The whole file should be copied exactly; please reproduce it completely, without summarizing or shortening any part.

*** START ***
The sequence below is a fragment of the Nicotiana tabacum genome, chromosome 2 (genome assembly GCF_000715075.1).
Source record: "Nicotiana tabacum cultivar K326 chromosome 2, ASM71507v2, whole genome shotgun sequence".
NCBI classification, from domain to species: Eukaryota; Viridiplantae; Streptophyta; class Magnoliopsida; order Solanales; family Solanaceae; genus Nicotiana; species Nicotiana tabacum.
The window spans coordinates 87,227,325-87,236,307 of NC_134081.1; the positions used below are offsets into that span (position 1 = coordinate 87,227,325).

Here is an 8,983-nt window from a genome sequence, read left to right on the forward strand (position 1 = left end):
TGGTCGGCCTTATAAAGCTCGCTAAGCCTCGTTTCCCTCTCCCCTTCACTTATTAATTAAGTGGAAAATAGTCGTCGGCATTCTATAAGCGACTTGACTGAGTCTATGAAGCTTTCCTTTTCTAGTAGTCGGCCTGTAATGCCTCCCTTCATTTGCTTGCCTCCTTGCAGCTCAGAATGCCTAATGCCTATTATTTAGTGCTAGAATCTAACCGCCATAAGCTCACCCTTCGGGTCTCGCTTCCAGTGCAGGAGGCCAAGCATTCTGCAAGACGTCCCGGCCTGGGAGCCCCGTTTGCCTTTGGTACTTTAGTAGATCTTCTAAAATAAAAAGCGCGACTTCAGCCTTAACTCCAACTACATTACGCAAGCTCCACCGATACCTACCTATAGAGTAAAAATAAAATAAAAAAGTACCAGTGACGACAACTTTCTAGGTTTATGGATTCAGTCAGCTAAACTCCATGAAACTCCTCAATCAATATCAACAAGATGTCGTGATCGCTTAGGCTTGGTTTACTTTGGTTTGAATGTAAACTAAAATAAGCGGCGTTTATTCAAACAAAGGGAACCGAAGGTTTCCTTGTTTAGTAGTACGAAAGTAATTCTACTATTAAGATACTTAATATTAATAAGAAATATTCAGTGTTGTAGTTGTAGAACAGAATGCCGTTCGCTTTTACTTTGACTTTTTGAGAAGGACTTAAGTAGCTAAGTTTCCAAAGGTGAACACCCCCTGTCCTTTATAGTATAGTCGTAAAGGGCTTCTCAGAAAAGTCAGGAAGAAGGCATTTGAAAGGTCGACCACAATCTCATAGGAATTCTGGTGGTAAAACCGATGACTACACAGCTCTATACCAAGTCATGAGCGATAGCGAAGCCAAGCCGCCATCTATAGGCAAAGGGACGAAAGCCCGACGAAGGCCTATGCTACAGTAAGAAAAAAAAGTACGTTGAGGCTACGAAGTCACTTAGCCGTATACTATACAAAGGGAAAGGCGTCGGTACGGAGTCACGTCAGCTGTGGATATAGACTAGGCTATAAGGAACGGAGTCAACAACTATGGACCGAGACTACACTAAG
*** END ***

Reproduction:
The sequence below is a fragment of the Nicotiana tabacum genome, chromosome 2 (genome assembly GCF_000715075.1).
Source record: "Nicotiana tabacum cultivar K326 chromosome 2, ASM71507v2, whole genome shotgun sequence".
NCBI classification, from domain to species: Eukaryota; Viridiplantae; Streptophyta; class Magnoliopsida; order Solanales; family Solanaceae; genus Nicotiana; species Nicotiana tabacum.
The window spans coordinates 87,227,325-87,236,307 of NC_134081.1; the positions used below are offsets into that span (position 1 = coordinate 87,227,325).

Here is an 8,983-nt window from a genome sequence, read left to right on the forward strand (position 1 = left end):
TGGTCGGCCTTATAAAGCTCGCTAAGCCTCGTTTCCCTCTCCCCTTCACTTATTAATTAAGTGGAAAATAGTCGTCGGCATTCTATAAGCGACTTGACTGAGTCTATGAAGCTTTCCTTTTCTAGTAGTCGGCCTGTAATGCCTCCCTTCATTTGCTTGCCTCCTTGCAGCTCAGAATGCCTAATGCCTATTATTTAGTGCTAGAATCTAACCGCCATAAGCTCACCCTTCGGGTCTCGCTTCCAGTGCAGGAGGCCAAGCATTCTGCAAGACGTCCCGGCCTGGGAGCCCCGTTTGCCTTTGGTACTTTAGTAGATCTTCTAAAATAAAAAGCGCGACTTCAGCCTTAACTCCAACTACATTACGCAAGCTCCACCGATACCTACCTATAGAGTAAAAATAAAATAAAAAAGTACCAGTGACGACAACTTTCTAGGTTTATGGATTCAGTCAGCTAAACTCCATGAAACTCCTCAATCAATATCAACAAGATGTCGTGATCGCTTAGGCTTGGTTTACTTTGGTTTGAATGTAAACTAAAATAAGCGGCGTTTATTCAAACAAAGGGAACCGAAGGTTTCCTTGTTTAGTAGTACGAAAGTAATTCTACTATTAAGATACTTAATATTAATAAGAAATATTCAGTGTTGTAGTTGTAGAACAGAATGCCGTTCGCTTTTACTTTGACTTTTTGAGAAGGACTTAAGTAGCTAAGTTTCCAAAGGTGAACACCCCCTGTCCTTTATAGTATAGTCGTAAAGGGCTTCTCAGAAAAGTCAGGAAGAAGGCATTTGAAAGGTCGACCACAATCTCATAGGAATTCTGGTGGTAAAACCGATGACTACACAGCTCTATACCAAGTCATGAGCGATAGCGAAGCCAAGCCGCCATCTATAGGCAAAGGGACGAAAGCCCGACGAAGGCCTATGCTACAGTAAGAAAAAAAAGTACGTTGAGGCTACGAAGTCACTTAGCCGTATACTATACAAAGGGAAAGGCGTCGGTACGGAGTCACGTCAGCTGTGGATATAGACTAGGCTATAAGGAACGGAGTCAACAACTATGGACCGAGACTACACTAAG